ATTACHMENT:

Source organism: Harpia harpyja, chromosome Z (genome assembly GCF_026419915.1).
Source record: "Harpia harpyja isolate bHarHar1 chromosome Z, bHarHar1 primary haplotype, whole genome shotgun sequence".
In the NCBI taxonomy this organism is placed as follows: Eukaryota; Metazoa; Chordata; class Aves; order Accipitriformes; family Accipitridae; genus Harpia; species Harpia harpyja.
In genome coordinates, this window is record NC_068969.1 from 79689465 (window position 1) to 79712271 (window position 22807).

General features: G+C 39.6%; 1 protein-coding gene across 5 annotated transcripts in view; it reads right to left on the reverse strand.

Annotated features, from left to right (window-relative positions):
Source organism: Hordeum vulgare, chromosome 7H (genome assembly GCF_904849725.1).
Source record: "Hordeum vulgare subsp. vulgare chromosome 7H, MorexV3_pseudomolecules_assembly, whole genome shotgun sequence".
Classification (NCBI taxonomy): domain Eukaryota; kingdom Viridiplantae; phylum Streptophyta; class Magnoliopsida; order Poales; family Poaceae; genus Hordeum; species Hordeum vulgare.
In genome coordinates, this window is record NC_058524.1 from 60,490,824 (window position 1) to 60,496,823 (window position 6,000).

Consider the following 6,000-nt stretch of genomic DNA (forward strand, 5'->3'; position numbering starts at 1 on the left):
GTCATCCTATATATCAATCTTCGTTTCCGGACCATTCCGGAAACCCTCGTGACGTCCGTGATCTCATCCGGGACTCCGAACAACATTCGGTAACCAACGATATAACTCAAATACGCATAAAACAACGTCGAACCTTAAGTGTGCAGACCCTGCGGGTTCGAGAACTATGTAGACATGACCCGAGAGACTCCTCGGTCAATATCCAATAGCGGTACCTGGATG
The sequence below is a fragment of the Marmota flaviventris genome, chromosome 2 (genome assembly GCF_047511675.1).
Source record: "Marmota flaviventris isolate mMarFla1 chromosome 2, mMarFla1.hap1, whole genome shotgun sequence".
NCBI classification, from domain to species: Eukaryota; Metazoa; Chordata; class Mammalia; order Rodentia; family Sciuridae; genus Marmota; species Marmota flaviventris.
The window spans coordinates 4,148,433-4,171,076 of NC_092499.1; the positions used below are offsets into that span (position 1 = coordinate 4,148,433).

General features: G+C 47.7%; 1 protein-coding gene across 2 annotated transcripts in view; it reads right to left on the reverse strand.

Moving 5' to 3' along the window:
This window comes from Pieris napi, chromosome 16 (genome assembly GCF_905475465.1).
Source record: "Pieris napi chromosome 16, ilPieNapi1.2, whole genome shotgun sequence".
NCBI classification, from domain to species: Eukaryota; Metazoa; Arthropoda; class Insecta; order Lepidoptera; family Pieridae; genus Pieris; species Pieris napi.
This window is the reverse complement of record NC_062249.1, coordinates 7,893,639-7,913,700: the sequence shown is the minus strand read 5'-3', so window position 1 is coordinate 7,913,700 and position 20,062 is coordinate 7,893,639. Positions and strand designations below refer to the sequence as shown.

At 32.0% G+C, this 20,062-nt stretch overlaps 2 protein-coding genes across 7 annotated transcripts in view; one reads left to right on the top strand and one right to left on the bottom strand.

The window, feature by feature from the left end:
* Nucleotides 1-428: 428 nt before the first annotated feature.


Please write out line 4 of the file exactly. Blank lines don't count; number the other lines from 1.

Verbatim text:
In genome coordinates, this window is record NC_068969.1 from 79689465 (window position 1) to 79712271 (window position 22807).